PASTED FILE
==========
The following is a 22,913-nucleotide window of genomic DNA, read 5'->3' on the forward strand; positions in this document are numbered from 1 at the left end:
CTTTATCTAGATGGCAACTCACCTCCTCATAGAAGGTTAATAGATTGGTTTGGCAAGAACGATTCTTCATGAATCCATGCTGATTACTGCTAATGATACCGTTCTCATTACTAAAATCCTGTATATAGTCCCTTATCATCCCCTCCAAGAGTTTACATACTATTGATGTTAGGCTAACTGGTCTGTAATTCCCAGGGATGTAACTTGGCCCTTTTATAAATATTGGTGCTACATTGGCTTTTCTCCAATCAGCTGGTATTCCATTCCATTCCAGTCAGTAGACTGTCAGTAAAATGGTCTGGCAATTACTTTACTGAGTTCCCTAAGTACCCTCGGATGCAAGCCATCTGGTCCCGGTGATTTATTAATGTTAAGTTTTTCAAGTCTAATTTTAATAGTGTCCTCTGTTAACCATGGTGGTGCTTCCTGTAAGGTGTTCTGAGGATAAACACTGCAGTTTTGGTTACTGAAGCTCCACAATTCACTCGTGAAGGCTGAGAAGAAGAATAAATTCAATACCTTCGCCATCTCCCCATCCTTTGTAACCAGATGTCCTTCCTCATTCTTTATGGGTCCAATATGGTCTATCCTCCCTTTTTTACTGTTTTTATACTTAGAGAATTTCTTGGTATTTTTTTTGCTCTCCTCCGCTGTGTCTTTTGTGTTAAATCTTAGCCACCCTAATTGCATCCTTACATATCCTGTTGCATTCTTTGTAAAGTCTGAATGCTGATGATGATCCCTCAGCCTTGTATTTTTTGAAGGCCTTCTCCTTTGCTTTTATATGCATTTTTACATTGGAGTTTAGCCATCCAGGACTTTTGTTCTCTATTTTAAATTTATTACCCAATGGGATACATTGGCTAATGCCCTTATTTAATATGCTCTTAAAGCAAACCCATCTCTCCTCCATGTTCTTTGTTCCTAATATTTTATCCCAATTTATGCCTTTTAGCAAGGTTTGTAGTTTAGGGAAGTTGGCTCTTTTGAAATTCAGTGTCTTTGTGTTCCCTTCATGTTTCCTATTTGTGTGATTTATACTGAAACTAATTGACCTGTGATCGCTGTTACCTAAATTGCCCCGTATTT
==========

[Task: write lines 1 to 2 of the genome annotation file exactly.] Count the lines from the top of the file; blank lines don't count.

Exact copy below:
The following is a 22,913-nucleotide window of genomic DNA, read 5'->3' on the forward strand; positions in this document are numbered from 1 at the left end:
CTTTATCTAGATGGCAACTCACCTCCTCATAGAAGGTTAATAGATTGGTTTGGCAAGAACGATTCTTCATGAATCCATGCTGATTACTGCTAATGATACCGTTCTCATTACTAAAATCCTGTATATAGTCCCTTATCATCCCCTCCAAGAGTTTACATACTATTGATGTTAGGCTAACTGGTCTGTAATTCCCAGGGATGTAACTTGGCCCTTTTATAAATATTGGTGCTACATTGGCTTTTCTCCAATCAGCTGGTATTCCATTCCATTCCAGTCAGTAGACTGTCAGTAAAATGGTCTGGCAATTACTTTACTGAGTTCCCTAAGTACCCTCGGATGCAAGCCATCTGGTCCCGGTGATTTATTAATGTTAAGTTTTTCAAGTCTAATTTTAATAGTGTCCTCTGTTAACCATGGTGGTGCTTCCTGTAAGGTGTTCTGAGGATAAACACTGCAGTTTTGGTTACTGAAGCTCCACAATTCACTCGTGAAGGCTGAGAAGAAGAATAAATTCAATACCTTCGCCATCTCCCCATCCTTTGTAACCAGATGTCCTTCCTCATTCTTTATGGGTCCAATATGGTCTATCCTCCCTTTTTTACTGTTTTTATACTTAGAGAATTTCTTGGTATTTTTTTTGCTCTCCTCCGCTGTGTCTTTTGTGTTAAATCTTAGCCACCCTAATTGCATCCTTACATATCCTGTTGCATTCTTTGTAAAGTCTGAATGCTGATGATGATCCCTCAGCCTTGTATTTTTTGAAGGCCTTCTCCTTTGCTTTTATATGCATTTTTACATTGGAGTTTAGCCATCCAGGACTTTTGTTCTCTATTTTAAATTTATTACCCAATGGGATACATTGGCTAATGCCCTTATTTAATATGCTCTTAAAGCAAACCCATCTCTCCTCCATGTTCTTTGTTCCTAATATTTTATCCCAATTTATGCCTTTTAGCAAGGTTTGTAGTTTAGGGAAGTTGGCTCTTTTGAAATTCAGTGTCTTTGTGTTCCCTTCATGTTTCCTATTTGTGTGATTTATACTGAAACTAATTGACCTGTGATCGCTGTTACCTAAATTGCCCCGTATTT